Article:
A charity in Derby, England called Karma Nirvana is advising young women to put spoons in their underwear if they fear they are being trafficked from the UK by their parents for forced marriage. The spoons set off the airport metal-detectors and because they trigger the hand-search at a "sensitive area," the women are taken to a private screening room where they can ask the airport security workers for help. This is meant to be high season for forced marriage, as school is still out — so absences aren't missed — and Ramadan is over. UK government ministers estimate that between 1,500 and 5,000 British women are forced into marriage, with more than a third under the age of 16.
Campaigners fear official statistics on the number of forced marriages of UK citizens are just the tip of the iceberg, partly because children do not want to report their parents to the authorities or have little idea where to go for help.
Prem said: "Nobody knows what the true figure is because so many young victims are terrified of coming forward. But it is definitely much, much higher than what is reported."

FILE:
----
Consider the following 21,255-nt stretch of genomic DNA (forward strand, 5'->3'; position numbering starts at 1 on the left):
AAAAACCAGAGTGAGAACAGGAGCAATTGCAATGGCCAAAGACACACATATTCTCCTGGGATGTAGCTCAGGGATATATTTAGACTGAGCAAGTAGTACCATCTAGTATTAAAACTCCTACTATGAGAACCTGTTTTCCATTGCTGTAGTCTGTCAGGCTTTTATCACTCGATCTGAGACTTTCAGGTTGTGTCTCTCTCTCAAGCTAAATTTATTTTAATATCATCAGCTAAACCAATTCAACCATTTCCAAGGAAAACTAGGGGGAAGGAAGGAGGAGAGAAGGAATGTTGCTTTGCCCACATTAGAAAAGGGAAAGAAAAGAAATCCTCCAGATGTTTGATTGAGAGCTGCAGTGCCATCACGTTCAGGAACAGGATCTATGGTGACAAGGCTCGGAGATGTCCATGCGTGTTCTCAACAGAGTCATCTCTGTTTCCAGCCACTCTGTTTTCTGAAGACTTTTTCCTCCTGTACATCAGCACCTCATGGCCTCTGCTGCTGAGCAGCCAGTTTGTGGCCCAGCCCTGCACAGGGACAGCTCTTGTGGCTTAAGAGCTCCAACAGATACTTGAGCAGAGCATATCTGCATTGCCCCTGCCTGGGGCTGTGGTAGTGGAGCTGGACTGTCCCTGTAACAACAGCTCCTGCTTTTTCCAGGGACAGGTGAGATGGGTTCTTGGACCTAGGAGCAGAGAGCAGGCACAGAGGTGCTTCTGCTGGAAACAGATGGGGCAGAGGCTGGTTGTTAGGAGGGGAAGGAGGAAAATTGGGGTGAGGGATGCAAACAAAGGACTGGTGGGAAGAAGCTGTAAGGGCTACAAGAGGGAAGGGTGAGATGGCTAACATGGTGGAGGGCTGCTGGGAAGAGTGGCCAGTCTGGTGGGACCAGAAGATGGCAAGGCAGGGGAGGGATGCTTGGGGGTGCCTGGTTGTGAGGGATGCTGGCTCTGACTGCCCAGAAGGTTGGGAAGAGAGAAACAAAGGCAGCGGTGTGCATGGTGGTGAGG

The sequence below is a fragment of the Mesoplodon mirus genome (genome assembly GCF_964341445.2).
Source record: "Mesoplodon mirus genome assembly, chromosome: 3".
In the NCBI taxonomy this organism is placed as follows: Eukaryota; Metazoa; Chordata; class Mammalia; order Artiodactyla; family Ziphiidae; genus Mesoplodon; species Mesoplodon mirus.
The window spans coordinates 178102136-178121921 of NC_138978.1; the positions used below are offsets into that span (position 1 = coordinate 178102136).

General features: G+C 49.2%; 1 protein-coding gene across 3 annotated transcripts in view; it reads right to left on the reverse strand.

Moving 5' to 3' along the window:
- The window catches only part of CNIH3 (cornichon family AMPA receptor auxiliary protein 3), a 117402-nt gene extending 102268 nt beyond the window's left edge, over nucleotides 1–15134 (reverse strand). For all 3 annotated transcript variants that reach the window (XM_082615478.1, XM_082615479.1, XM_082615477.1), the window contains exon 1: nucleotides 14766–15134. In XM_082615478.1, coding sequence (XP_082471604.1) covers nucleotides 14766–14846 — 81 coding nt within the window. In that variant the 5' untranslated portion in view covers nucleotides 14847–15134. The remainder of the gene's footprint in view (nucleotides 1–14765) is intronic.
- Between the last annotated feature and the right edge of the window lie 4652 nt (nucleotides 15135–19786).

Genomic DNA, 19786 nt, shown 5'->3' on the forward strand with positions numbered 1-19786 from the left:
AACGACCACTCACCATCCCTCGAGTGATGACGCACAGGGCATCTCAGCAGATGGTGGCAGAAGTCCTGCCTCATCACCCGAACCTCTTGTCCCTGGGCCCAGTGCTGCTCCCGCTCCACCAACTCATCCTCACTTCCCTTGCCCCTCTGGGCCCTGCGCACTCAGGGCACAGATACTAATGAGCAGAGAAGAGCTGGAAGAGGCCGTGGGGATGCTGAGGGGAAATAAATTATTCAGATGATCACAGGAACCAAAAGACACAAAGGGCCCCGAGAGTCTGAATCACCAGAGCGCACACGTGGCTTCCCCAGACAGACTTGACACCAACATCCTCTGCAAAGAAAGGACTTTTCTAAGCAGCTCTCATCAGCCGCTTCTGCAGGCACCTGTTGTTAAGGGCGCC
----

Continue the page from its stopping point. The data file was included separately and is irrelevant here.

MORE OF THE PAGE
Freedom Charity has produced an app for potential victims of forced marriage or other abuse. It is also aimed at friends of those women who may be at risk and professionals such as teachers. Since the app was launched in March, more than 1,000 people have contacted Freedom Charity using the technology. The charity also has a 24-hour helpline.
The Karma Nirvana charity usually fields 6,500 calls a year from around Britain. This year, it has already reached that number.
Women who fear being forced to marry abroad told to hide spoon in underwear [Helen Nugent/Guardian]